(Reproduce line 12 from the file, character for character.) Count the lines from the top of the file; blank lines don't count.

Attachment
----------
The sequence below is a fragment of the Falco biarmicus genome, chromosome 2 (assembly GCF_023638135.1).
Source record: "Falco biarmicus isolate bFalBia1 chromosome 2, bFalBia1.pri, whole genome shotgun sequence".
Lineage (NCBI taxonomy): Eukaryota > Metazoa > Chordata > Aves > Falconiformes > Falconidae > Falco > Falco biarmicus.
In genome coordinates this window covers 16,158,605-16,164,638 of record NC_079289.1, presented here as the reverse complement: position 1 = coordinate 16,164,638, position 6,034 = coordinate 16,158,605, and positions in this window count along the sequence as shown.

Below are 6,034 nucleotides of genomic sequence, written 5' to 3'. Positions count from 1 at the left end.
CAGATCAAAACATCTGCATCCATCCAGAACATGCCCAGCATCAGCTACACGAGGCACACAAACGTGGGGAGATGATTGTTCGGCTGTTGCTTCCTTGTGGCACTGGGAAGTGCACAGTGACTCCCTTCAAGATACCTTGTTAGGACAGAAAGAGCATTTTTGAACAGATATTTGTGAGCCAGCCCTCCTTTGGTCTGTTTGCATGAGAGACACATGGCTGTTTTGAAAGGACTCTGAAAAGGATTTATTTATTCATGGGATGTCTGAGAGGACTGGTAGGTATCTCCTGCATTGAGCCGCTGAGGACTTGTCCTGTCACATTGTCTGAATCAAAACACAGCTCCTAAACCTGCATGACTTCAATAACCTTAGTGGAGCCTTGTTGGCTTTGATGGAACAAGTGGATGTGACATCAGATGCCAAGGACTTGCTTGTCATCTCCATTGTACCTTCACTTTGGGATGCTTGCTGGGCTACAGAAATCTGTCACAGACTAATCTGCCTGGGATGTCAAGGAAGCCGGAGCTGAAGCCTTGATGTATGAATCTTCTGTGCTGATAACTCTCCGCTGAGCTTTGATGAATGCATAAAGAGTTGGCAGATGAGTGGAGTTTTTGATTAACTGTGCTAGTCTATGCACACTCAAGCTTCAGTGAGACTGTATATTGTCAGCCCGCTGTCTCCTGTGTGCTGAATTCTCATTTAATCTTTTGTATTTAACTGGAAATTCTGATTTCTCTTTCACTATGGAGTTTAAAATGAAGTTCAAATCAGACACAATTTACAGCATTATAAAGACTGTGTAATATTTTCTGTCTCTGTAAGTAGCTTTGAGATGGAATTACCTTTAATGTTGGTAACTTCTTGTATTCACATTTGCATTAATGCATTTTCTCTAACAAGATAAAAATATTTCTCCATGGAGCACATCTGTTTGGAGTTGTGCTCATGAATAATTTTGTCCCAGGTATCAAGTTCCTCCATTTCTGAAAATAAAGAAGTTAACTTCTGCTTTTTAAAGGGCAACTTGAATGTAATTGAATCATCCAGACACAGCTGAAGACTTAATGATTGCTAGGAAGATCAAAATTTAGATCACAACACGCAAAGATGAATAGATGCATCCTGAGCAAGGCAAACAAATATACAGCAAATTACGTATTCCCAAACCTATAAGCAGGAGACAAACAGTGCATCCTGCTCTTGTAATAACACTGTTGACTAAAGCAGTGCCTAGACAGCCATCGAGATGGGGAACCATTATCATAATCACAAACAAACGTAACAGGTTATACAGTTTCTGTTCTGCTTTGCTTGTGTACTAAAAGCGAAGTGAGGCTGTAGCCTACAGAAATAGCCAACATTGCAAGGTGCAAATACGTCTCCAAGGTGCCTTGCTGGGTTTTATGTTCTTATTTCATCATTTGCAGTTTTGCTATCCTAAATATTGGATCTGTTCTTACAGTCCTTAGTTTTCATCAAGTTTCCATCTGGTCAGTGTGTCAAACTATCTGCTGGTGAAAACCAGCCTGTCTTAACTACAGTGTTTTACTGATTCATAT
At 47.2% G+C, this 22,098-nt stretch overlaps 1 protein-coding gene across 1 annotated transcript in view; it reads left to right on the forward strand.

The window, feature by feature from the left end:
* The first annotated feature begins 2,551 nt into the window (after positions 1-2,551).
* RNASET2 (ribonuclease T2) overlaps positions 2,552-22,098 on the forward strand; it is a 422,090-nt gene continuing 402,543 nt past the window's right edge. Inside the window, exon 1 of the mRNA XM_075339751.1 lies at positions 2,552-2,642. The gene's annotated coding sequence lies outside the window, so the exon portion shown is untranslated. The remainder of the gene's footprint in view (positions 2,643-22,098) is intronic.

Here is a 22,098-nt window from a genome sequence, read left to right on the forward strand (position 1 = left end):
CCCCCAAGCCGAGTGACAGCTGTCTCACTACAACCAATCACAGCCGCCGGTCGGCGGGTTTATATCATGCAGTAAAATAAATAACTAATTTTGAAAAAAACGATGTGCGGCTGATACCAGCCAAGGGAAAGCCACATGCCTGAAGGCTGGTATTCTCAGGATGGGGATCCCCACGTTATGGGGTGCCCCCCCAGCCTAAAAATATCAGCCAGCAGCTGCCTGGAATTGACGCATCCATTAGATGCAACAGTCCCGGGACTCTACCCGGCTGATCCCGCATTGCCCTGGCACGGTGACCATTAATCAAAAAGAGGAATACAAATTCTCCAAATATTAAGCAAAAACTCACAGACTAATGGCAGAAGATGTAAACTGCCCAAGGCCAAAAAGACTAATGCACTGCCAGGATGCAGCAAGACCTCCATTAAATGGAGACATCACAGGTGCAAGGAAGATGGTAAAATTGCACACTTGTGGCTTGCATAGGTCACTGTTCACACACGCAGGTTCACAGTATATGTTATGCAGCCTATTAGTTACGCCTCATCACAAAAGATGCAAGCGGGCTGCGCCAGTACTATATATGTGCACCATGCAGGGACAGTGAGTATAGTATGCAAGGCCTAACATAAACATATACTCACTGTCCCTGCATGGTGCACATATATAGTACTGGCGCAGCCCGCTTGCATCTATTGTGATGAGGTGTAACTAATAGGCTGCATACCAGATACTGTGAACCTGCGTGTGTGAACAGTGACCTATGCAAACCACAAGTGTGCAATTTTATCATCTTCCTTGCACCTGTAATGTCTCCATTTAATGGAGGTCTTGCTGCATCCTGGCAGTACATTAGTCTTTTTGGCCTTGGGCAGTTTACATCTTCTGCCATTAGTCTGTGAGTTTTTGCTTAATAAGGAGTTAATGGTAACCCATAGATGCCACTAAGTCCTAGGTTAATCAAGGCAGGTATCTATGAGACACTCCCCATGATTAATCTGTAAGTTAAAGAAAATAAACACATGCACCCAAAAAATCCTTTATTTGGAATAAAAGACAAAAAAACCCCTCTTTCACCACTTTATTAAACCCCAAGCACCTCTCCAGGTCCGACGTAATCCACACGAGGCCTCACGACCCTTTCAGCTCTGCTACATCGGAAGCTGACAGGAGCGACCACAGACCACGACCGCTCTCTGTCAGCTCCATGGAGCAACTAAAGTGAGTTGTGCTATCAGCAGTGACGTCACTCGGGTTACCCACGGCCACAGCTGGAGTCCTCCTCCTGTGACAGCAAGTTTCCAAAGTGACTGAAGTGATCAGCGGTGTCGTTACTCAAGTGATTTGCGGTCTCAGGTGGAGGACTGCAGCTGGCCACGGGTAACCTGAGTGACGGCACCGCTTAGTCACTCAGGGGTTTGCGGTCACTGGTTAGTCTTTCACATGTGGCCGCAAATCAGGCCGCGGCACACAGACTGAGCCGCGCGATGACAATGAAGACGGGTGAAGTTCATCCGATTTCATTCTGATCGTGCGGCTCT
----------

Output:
CCCCCAAGCCGAGTGACAGCTGTCTCACTACAACCAATCACAGCCGCCGGTCGGCGGGTTTATATCATGCAGTAAAATAAATAACTAATTTTGAAAAAAACGATGTGCGGCTGATACCAGCCAAGGGAAAGCCACATGCCTGAAGGCTGGTATTCTCAGGATGGGGATCCCCACGTTATGGGGTGCCCCCCCAGCCTAAAAATATCAGCCAGCAGCTGCCTGGAATTGACGCATCCATTAGATGCAACAGTCCCGGGACTCTACCCGGCTGATCCCGCATTGCCCTGGCACGGTGACCATTAATCAAAAAGAGGAATACAAATTCTCCAAATATTAAGCAAAAACTCACAGACTAATGGCAGAAGATGTAAACTGCCCAAGGCCAAAAAGACTAATGCACTGCCAGGATGCAGCAAGACCTCCATTAAATGGAGACATCACAGGTGCAAGGAAGATGGTAAAATTGCACACTTGTGGCTTGCATAGGTCACTGTTCACACACGCAGGTTCACAGTATATGTTATGCAGCCTATTAGTTACGCCTCATCACAAAAGATGCAAGCGGGCTGCGCCAGTACTATATATGTGCACCATGCAGGGACAGTGAGTATAGTATGCAAGGCCTAACATAAACATATACTCACTGTCCCTGCATGGTGCACATATATAGTACTGGCGCAGCCCGCTTGCATCTATTGTGATGAGGTGTAACTAATAGGCTGCATACCAGATACTGTGAACCTGCGTGTGTGAACAGTGACCTATGCAAACCACAAGTGTGCAATTTTATCATCTTCCTTGCACCTGTAATGTCTCCATTTAATGGAGGTCTTGCTGCATCCTGGCAGTACATTAGTCTTTTTGGCCTTGGGCAGTTTACATCTTCTGCCATTAGTCTGTGAGTTTTTGCTTAATAAGGAGTTAATGGTAACCCATAGATGCCACTAAGTCCTAGGTTAATCAAGGCAGGTATCTATGAGACACTCCCCATGATTAATCTGTAAGTTAAAGAAAATAAACACATGCACCCAAAAAATCCTTTATTTGGAATAAAAGACAAAAAAACCCCTCTTTCACCACTTTATTAAACCCCAAGCACCTCTCCAGGTCCGACGTAATCCACACGAGGCCTCACGACCCTTTCAGCTCTGCTACATCGGAAGCTGACAGGAGCGACCACAGACCACGACCGCTCTCTGTCAGCTCCATGGAGCAACTAAAGTGAGTTGTGCTATCAGCAGTGACGTCACTCGGGTTACCCACGGCCACAGCTGGAGTCCTCCTCCTGTGACAGCAAGTTTCCAAAGTGACTGAAGTGATCAGCGGTGTCGTTACTCAAGTGATTTGCGGTCTCAGGTGGAGGACTGCAGCTGGCCACGGGTAACCTGAGTGACGGCACCGCTTAGTCACTCAGGGGTTTGCGGTCACTGGTTAGTCTTTCACATGTGGCCGCAAATCAGGCCGCGGCACACAGACTGAGCCGCGCGATGACAATGAAGACGGGTGAAGTTCATCCGATTTCATTCTGATCGTGCGGCTCT